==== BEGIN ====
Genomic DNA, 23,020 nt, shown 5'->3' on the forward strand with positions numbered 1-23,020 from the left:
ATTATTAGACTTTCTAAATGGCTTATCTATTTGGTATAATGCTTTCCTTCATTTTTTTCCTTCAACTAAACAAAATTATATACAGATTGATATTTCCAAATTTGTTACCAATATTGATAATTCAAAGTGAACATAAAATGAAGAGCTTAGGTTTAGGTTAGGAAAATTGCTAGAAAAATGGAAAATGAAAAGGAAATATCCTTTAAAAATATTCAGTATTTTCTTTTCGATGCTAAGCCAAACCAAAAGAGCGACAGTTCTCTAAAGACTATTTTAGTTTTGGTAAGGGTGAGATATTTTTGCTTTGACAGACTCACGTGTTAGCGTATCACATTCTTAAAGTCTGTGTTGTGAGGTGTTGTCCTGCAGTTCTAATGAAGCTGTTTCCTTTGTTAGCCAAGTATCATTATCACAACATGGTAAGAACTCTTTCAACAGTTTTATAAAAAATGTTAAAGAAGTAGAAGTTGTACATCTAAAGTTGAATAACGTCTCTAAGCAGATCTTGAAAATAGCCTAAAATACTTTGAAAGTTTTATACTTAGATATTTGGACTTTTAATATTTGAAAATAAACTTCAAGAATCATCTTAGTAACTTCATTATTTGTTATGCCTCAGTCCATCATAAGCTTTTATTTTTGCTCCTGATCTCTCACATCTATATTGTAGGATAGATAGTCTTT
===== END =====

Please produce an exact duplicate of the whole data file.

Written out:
Genomic DNA, 23,020 nt, shown 5'->3' on the forward strand with positions numbered 1-23,020 from the left:
ATTATTAGACTTTCTAAATGGCTTATCTATTTGGTATAATGCTTTCCTTCATTTTTTTCCTTCAACTAAACAAAATTATATACAGATTGATATTTCCAAATTTGTTACCAATATTGATAATTCAAAGTGAACATAAAATGAAGAGCTTAGGTTTAGGTTAGGAAAATTGCTAGAAAAATGGAAAATGAAAAGGAAATATCCTTTAAAAATATTCAGTATTTTCTTTTCGATGCTAAGCCAAACCAAAAGAGCGACAGTTCTCTAAAGACTATTTTAGTTTTGGTAAGGGTGAGATATTTTTGCTTTGACAGACTCACGTGTTAGCGTATCACATTCTTAAAGTCTGTGTTGTGAGGTGTTGTCCTGCAGTTCTAATGAAGCTGTTTCCTTTGTTAGCCAAGTATCATTATCACAACATGGTAAGAACTCTTTCAACAGTTTTATAAAAAATGTTAAAGAAGTAGAAGTTGTACATCTAAAGTTGAATAACGTCTCTAAGCAGATCTTGAAAATAGCCTAAAATACTTTGAAAGTTTTATACTTAGATATTTGGACTTTTAATATTTGAAAATAAACTTCAAGAATCATCTTAGTAACTTCATTATTTGTTATGCCTCAGTCCATCATAAGCTTTTATTTTTGCTCCTGATCTCTCACATCTATATTGTAGGATAGATAGTCTTT